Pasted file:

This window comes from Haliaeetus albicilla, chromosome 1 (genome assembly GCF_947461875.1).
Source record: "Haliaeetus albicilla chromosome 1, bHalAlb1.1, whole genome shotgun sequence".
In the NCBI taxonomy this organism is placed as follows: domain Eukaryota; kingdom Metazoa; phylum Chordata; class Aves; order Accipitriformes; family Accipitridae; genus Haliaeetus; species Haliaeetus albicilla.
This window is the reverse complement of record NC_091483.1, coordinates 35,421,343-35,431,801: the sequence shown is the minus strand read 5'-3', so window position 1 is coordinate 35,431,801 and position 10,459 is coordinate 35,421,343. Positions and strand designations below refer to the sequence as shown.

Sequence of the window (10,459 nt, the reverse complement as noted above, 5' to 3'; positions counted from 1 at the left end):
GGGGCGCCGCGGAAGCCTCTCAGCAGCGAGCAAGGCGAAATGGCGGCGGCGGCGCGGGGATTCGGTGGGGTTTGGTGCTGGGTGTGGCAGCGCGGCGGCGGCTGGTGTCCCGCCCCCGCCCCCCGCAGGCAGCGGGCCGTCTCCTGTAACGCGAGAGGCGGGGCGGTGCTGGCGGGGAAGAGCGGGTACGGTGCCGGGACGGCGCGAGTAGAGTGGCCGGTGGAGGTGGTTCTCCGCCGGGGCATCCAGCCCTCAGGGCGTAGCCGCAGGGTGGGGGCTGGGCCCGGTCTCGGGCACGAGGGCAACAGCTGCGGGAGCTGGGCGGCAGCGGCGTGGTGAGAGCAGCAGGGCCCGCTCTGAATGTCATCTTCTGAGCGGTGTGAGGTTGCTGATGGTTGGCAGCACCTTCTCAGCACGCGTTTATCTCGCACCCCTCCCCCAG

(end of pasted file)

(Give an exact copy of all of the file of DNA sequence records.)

This window comes from Haliaeetus albicilla, chromosome 1 (genome assembly GCF_947461875.1).
Source record: "Haliaeetus albicilla chromosome 1, bHalAlb1.1, whole genome shotgun sequence".
In the NCBI taxonomy this organism is placed as follows: domain Eukaryota; kingdom Metazoa; phylum Chordata; class Aves; order Accipitriformes; family Accipitridae; genus Haliaeetus; species Haliaeetus albicilla.
This window is the reverse complement of record NC_091483.1, coordinates 35,421,343-35,431,801: the sequence shown is the minus strand read 5'-3', so window position 1 is coordinate 35,431,801 and position 10,459 is coordinate 35,421,343. Positions and strand designations below refer to the sequence as shown.

Sequence of the window (10,459 nt, the reverse complement as noted above, 5' to 3'; positions counted from 1 at the left end):
GGGGCGCCGCGGAAGCCTCTCAGCAGCGAGCAAGGCGAAATGGCGGCGGCGGCGCGGGGATTCGGTGGGGTTTGGTGCTGGGTGTGGCAGCGCGGCGGCGGCTGGTGTCCCGCCCCCGCCCCCCGCAGGCAGCGGGCCGTCTCCTGTAACGCGAGAGGCGGGGCGGTGCTGGCGGGGAAGAGCGGGTACGGTGCCGGGACGGCGCGAGTAGAGTGGCCGGTGGAGGTGGTTCTCCGCCGGGGCATCCAGCCCTCAGGGCGTAGCCGCAGGGTGGGGGCTGGGCCCGGTCTCGGGCACGAGGGCAACAGCTGCGGGAGCTGGGCGGCAGCGGCGTGGTGAGAGCAGCAGGGCCCGCTCTGAATGTCATCTTCTGAGCGGTGTGAGGTTGCTGATGGTTGGCAGCACCTTCTCAGCACGCGTTTATCTCGCACCCCTCCCCCAG